#1**0 **

$$\\f(x/((x^2)+x+1)=(x^2)/((x^4)+(x^2)+1) \\\\

f\left(\frac{x}{(x^2)+x+1}\right)=\frac{(x^2)}{(x^4)+(x^2)+1}\qquad find\;f(2)\\\\\\$$

Are you sure you copied the question correctly ??????

Melody
Apr 15, 2015

#2**0 **

yes, it's exactly what you wrote and i found the answer. f(2) = -4/3

in this question, you should imagine that x+(1/x) = -1/2 although this is not possible.

Thanks.

Guest Apr 16, 2015

#3**+5 **

PLEASE CAN WE GET SOME HELP HERE

$$\\f(x/((x^2)+x+1)=(x^2)/((x^4)+(x^2)+1) \\\\

f\left(\frac{x}{(x^2)+x+1}\right)=\frac{(x^2)}{(x^4)+(x^2)+1}\qquad find\;f(2)\\\\\\$$

Now I divided

$$\\(x^4+x^2+1) \;\;by\;\;(x^2+x+1) \;\;and\;\;got\;\;(x^2-x+1)\\\\

so\\\\

(x^2+x+1)\times (x^2-x+1)=(x^4+x^2+1)\\\\

so\\\\

\frac{x}{(x^2+x+1)}\times \frac{x}{(x^2-x+1)}=\frac{x^2}{(x^4+x^2+1)}\\\\

so\\\\

$Now I am confused again$\\\\$$

I haven't thought about this bit x+(1/x) = -1/2 I wonder what that is for ?

Melody
Apr 17, 2015

#4**+5 **

Here are my thoughts:

The values of the function are complex in the approximate range 0.17<X<5.83.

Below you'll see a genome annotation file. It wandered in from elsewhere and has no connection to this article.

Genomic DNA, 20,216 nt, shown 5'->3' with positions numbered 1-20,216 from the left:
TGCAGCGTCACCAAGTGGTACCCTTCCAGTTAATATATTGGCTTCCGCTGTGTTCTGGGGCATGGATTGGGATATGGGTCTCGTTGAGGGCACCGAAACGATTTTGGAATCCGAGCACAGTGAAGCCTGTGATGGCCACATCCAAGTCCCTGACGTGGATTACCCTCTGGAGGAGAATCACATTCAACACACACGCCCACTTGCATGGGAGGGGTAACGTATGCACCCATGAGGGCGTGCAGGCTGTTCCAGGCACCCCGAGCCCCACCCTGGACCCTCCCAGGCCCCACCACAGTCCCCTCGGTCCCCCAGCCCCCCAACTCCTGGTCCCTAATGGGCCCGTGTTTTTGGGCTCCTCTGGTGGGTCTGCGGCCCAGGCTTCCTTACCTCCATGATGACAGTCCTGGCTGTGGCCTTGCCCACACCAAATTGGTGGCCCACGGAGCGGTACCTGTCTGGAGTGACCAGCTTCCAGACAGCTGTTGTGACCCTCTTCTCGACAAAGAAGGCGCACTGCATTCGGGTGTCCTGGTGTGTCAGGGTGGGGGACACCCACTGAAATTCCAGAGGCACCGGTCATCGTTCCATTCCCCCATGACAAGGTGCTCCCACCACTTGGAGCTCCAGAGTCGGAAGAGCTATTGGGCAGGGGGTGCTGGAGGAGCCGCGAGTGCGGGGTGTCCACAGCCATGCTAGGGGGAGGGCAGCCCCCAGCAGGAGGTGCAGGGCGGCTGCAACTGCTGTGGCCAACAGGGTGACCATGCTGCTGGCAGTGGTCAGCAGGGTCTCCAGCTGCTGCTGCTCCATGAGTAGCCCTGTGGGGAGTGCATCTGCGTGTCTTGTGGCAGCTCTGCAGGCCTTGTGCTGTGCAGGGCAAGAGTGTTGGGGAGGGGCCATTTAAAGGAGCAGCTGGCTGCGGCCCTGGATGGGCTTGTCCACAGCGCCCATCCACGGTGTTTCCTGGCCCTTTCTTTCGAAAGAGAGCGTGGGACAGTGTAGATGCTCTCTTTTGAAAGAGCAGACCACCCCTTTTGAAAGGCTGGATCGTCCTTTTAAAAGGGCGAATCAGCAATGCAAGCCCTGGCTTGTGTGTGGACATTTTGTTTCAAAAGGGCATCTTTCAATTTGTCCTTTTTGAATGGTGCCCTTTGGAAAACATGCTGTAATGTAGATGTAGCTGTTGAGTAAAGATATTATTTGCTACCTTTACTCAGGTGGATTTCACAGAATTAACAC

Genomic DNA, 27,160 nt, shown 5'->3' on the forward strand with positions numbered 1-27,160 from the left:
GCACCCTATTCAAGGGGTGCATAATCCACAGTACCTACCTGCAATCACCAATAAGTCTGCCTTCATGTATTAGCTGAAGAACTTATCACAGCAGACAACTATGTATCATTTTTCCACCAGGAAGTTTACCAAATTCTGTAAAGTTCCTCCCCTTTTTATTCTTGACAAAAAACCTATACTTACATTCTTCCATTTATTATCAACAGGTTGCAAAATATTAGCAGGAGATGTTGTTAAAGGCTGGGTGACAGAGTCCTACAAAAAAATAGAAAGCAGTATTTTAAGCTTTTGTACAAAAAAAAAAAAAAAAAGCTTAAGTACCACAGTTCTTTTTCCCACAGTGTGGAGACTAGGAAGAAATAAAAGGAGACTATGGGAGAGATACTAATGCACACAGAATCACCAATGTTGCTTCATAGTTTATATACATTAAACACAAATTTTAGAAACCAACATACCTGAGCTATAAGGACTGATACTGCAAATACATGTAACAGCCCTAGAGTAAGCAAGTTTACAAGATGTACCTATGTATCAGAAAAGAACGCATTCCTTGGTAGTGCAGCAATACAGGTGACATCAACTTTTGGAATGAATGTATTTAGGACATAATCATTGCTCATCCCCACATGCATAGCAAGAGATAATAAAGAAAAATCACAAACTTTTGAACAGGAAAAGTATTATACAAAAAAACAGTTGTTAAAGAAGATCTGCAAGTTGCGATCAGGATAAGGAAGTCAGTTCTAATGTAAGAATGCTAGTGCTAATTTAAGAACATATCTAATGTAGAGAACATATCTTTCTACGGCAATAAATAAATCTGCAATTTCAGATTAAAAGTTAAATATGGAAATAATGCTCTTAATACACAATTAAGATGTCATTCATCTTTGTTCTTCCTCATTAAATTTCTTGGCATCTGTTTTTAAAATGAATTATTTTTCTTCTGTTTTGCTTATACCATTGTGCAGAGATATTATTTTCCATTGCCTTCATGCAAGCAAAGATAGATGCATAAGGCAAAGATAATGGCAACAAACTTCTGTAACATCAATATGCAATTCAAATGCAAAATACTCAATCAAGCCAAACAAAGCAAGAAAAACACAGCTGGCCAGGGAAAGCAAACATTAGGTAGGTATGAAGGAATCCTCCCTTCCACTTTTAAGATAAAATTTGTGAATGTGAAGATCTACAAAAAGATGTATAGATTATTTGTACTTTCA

Outside this range they are real.

.

Alan
Apr 17, 2015

#5**0 **

Thanks Alan,

That makes me feel better, it definitely is not simple!

Perhaps it was meant to be a perfect square so that it would fall into place easily.

BUT what was the x+1/x = -1/2 for ?

---------------------

Make sure you get some of my cake Alan, there is plenty. Here is your peice :)

Enjoy

Melody
Apr 17, 2015

#6**+5 **

If you take

$$\frac{x}{x^2+x+1}=2$$

turn this upside down:

$$\frac{x^2+x+1}{x}=\frac{1}{2}$$

Simplify:

$$x+1+\frac{1}{x}= \frac{1}{2}$$

Rearrange:

$$x+\frac{1}{x}=-\frac{1}{2}$$

The picture of the cake is making my mouth water!

.

Alan
Apr 17, 2015

#7**+5 **

Best Answer

**Thanks Alan but Now what?**

-------------------------------------------

You are suppose to eat the virtual cake, not just look at it.

It is not just for decoration you know :)

Melody
Apr 17, 2015

#8**0 **

I feel a bit of a fraud coming in on this one after the introductory work done by the three of you, providing the ideas and so on, however ,

We need

$$\displaystyle \frac{x}{x^{2}+x+1}\quad \text{to equal} \quad 2.$$

Turn that upside down, as suggested by Chris, and we have

$$\displaystyle x+1+\frac{1}{x}=\frac{1}{2}\quad \dots(1).$$

Now look at the rhs, suppose that's equal to $$k$$.

Turn that upside down and we have

$$\displaystyle x^{2}+1+\frac{1}{x^{2}}=\frac{1}{k}.$$

Squaring (1),

$$\displaystyle x^{2}+1+\frac{1}{x^{2}}+2x+2+\frac{2}{x}=\frac{1}{4},$$

so

$$\displaystyle x^{2}+1+\frac{1}{x^{2}}= \frac{1}{4}-2\left(x+1+\frac{1}{x}\right)=\frac{1}{4}-\left(2\times\frac{1}{2}\right)=-\frac{3}{4},$$

in which case

$$\displaystyle \frac{1}{k}=-\frac{3}{4},\quad \text{so} \qquad k=-\frac{4}{3}.$$

Bertie
Apr 17, 2015